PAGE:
Off the back of one of the most praised underground rap records in recent years, it didn’t take long for Injury Reserve to build on their successes. While most would take a year or two out, it has become abundantly clear that maybe the Arizona trio wouldn’t need a gap year. Instead only ten months after the release of acclaimed debut ‘Floss’, ‘Drive It Like It’s Stolen’ is a unique EP that signals the variety this group have to offer.

‘Floss’ consistently carried a distinct sound; it was confident, loud and very slick. It removed a large portion of the jazz inspiration that dominated previous releases and traded it for a more conventional, production-focused project. On ‘DILIS’, Injury Reserve takes yet another side-step and instead introduces a furtive, unpredictable take on their sound.

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Despite the implication of the project’s title, ‘Drive It Like It’s Stolen’ is a patient, dark and very slow album. Swapping bangers for brooding tracks, Injury Reserve treads the line between sombre and boredom very carefully throughout. Instead of raging rap anthems like ‘Oh Shit!!!’ or ‘All This Money’, the highlights on this record are the moments when they dig deep into the depths of their enigma. The disfigured rhythmic structure of opener ‘TenTenths’ sets the tone while ’91’ Cadillac Deville’ confronts how in all the mad hysteria in life, everything would be so much easier if love was everywhere.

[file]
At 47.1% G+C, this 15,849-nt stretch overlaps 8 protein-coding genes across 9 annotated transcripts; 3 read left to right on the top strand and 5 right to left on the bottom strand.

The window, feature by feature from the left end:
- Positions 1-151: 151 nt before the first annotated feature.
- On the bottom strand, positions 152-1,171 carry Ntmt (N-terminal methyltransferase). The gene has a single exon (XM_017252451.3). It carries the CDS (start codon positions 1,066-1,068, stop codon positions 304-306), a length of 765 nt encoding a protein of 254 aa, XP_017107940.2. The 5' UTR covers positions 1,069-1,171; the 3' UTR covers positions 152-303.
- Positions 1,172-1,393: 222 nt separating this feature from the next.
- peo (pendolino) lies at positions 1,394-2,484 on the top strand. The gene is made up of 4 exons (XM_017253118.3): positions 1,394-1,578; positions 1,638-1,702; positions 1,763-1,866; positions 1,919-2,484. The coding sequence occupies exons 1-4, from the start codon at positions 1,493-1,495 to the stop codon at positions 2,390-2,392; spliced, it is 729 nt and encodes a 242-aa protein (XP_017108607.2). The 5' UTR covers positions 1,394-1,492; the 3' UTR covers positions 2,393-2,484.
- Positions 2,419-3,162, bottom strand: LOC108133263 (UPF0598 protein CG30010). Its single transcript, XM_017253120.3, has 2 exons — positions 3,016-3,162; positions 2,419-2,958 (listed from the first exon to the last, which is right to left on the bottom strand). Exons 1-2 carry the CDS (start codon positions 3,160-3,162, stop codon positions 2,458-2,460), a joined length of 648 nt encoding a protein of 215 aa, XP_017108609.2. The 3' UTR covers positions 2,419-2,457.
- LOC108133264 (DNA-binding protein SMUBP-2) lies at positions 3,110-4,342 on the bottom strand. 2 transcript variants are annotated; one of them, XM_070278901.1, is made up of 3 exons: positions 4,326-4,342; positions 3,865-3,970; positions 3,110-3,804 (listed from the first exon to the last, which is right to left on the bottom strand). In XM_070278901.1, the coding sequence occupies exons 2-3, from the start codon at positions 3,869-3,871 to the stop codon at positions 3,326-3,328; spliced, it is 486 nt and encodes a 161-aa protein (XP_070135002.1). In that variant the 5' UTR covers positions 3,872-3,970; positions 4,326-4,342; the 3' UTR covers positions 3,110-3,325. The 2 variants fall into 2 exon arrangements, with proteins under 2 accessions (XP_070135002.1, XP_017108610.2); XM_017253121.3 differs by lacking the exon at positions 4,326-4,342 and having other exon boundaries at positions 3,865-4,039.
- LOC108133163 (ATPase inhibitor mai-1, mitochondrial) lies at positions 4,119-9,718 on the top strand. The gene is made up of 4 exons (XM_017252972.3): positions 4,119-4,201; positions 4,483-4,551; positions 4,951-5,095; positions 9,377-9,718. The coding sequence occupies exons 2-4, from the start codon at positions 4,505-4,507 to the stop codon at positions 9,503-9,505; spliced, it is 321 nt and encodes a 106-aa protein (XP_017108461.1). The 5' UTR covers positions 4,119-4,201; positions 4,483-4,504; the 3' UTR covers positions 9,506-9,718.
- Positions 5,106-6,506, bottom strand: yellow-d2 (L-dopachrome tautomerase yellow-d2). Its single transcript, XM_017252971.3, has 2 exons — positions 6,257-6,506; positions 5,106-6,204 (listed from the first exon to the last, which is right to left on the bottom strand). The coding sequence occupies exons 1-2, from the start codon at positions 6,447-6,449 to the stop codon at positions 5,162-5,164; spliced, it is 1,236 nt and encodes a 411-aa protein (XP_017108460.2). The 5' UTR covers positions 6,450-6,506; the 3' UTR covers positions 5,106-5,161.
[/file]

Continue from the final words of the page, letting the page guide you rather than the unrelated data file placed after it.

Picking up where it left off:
‘North Pole’ is the most emotional song Injury Reserve have penned to date. With an acoustic guitar lead, it is a stand-out moment on the EP with it’s desolate chorus and verses that pour out harboured feelings. On the first verse, Stepa J Groggs asks why old friends only started talking to him again after his rap career took off (“Songs start going up and I get hit with “Oh, I missed you”s / Same number since ’04, so you can miss me with the excuse“). In all its despondent misery, it is sincere and honest which is something the group are getting well established for.

Apart from the unashamed ‘Boom (X3)’ – a brutal, if slightly irritating reminder of what Injury Reserve can offer – the EP is simply too tonally unvaried. Despite their lyrical prowess on show, the EP plods along and changes so minutely over the course of its 24-minute run-time. The production is powerful and consistently solid but its inability to offer different sounding songs forces itself into a box where not one song could be defined as the Lead Single. Obviously ‘See You Sweat’ has the potential to be a classic circa 2006 but Injury Reserve‘s determination to keep it consistent sonically with the EP instructs the song to restrain itself from fully exercising its potential.

While there certainly aren’t any bad songs, there is only one truly great song on this project which, compared to their previous efforts, is disappointing. Nonetheless, Injury Reserve have proven why they are one of the next big names in rap and have established a new sound which has the potential to be one of their best.

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